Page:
Dec 18 (Reuters) - U.S. banks will be able to do more business in Cuba after the United States and the island nation agreed to restore diplomatic ties, but trade groups said their members will be slow to ramp up operations, fearing big penalties for mistakes.
Under a series of policy changes announced on Wednesday, U.S. banks will find it easier to process money transfers to and from Cuban banks, and U.S. travelers can use their home credit and debit cards in the island nation.
The U.S. Treasury Department said it expects to ease its sanction rules for banking in Cuba in the coming weeks.
But figuring out how to implement those regulations may not be worthwhile for banks, because penalties for breaking sanctions rules can be severe, and Cuba’s economy is relatively small, banking trade group officials said.
Rob Rowe, a lawyer with the American Bankers Association, said in an email that sanctions had been eased in the past without much change in banks’ activities.
“I know that when restrictions were lifted on Myanmar/Burma, many banks decided that the rules were so complex and the penalties...were so significant that it didn’t make sense to go all out with business to that country,” Rowe said.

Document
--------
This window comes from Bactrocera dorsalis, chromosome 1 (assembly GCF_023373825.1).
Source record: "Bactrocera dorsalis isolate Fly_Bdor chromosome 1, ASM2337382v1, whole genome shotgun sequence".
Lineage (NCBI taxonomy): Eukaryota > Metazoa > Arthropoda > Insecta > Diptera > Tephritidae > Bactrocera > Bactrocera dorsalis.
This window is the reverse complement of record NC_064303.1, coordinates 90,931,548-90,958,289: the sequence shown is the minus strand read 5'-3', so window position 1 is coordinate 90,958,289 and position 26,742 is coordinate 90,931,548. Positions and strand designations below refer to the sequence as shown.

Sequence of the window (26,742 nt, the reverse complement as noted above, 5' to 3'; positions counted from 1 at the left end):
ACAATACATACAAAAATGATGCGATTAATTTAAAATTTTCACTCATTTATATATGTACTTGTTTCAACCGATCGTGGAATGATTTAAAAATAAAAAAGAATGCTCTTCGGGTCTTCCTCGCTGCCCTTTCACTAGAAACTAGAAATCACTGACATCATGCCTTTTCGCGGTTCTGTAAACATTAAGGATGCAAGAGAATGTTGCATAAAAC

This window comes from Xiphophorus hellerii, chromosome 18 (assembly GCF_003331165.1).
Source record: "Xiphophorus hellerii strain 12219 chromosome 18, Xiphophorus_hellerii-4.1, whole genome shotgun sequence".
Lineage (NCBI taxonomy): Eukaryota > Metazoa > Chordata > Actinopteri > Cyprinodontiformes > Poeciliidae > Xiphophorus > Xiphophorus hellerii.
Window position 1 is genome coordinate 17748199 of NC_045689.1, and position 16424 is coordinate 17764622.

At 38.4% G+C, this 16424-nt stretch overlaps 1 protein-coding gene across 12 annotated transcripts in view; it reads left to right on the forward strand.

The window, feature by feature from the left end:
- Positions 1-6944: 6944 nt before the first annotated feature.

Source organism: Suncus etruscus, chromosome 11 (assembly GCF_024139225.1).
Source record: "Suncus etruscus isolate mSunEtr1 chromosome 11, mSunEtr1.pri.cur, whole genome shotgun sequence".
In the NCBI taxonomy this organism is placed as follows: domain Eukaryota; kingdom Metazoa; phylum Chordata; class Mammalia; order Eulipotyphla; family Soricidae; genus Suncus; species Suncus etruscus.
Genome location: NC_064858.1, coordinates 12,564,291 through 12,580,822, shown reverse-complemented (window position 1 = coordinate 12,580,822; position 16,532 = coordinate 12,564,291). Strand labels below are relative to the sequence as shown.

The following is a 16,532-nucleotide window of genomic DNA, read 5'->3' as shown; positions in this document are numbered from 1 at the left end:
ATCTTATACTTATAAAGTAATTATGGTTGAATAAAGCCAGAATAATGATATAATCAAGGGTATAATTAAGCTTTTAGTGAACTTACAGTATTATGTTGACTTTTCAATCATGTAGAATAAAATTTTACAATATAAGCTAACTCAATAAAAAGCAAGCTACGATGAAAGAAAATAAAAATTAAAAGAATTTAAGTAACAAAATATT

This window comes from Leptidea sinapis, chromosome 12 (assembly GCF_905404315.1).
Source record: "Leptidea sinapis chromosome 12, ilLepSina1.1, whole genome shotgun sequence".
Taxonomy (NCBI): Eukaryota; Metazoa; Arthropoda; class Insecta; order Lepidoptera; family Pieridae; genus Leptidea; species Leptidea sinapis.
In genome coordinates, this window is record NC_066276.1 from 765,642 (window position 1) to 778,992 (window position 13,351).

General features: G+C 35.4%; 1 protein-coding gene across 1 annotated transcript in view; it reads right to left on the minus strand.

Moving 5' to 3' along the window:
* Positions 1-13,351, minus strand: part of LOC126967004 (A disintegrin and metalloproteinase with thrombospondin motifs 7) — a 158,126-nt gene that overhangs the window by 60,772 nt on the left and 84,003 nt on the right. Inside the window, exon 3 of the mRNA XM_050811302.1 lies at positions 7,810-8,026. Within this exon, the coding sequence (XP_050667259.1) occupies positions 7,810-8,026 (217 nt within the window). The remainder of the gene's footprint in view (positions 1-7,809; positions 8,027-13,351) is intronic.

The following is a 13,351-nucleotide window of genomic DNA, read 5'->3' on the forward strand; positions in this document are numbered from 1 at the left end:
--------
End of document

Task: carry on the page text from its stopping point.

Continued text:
Officials stopped short of saying banks would ignore Cuba.
JPMorgan Chase & Co said in a statement it was waiting for further details on how the rules would be implemented. Banks have been asking questions about how rules might work, said David Schwartz, chief executive of the Florida International Bankers Association.
But regulators have gone hard after banks for sanctions violations in recent years. BNP Paribas earlier this year agreed to pay nearly $9 billion for breaking embargoes, including against Cuba.
Given the potential penalties, “a year from now, I wouldn’t expect to see a lot of movement,” said Schwartz.
U.S. President Barack Obama said on Wednesday that he was re-establishing relations with Cuba because years of policies designed to isolate Cuba have failed to achieve change on the island. (Reporting by Emily Stephenson in Washington and Brett Wolf in St. Louis; Editing by Lisa Shumaker)